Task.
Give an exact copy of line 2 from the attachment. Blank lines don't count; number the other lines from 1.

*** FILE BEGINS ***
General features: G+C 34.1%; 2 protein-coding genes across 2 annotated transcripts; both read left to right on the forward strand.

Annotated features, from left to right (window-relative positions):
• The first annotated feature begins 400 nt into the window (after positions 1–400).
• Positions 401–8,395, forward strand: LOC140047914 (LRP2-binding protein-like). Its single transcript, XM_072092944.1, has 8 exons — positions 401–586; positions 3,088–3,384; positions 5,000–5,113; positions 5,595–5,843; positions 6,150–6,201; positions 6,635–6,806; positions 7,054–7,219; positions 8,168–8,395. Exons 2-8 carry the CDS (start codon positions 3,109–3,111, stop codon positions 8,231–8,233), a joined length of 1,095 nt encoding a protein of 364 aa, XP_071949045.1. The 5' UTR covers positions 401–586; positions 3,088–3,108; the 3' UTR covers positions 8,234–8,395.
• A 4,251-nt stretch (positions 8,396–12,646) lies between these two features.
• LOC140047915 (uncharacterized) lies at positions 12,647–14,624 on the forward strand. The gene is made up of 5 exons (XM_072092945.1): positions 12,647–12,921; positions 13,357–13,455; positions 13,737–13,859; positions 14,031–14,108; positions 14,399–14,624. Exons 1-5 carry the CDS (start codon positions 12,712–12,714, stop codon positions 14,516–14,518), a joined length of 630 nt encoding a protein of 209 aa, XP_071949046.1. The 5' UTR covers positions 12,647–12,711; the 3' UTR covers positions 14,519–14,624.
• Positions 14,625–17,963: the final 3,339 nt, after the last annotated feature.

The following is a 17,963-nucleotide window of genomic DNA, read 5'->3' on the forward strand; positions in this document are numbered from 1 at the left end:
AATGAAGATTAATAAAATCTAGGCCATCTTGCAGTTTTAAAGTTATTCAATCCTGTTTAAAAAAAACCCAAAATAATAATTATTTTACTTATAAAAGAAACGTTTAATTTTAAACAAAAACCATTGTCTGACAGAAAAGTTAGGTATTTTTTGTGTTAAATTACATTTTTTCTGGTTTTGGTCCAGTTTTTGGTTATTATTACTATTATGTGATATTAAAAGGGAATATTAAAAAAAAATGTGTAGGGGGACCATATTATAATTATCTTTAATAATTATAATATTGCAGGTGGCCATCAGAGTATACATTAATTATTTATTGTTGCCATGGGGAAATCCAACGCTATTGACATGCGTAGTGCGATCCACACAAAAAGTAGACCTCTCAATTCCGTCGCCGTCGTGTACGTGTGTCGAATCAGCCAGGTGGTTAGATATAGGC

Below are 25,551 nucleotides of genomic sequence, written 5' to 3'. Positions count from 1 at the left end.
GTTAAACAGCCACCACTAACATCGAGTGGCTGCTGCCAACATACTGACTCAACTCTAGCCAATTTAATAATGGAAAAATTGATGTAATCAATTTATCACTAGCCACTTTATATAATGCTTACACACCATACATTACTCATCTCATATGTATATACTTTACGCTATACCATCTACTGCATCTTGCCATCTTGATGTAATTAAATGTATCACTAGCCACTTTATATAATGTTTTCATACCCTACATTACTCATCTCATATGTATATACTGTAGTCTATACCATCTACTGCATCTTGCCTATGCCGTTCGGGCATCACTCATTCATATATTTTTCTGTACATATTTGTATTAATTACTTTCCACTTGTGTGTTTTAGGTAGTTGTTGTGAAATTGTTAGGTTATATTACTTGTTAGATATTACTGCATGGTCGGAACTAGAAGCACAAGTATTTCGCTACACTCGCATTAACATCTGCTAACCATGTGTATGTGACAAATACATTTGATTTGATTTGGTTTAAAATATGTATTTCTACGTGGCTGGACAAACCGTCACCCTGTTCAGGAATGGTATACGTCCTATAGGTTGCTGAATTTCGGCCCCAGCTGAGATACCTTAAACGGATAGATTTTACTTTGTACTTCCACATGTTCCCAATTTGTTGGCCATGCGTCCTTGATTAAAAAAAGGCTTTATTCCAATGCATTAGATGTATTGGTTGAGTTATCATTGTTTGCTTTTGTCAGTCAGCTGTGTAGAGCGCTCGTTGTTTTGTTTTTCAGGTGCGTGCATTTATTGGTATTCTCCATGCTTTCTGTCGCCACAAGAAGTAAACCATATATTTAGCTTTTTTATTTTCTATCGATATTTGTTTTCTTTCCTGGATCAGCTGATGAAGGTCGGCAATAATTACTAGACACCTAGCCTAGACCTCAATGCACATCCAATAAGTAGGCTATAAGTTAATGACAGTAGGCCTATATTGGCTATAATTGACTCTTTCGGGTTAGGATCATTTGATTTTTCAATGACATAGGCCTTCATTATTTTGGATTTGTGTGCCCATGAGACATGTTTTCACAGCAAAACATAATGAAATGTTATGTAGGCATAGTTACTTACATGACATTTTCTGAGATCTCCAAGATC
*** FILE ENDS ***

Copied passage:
Annotated features, from left to right (window-relative positions):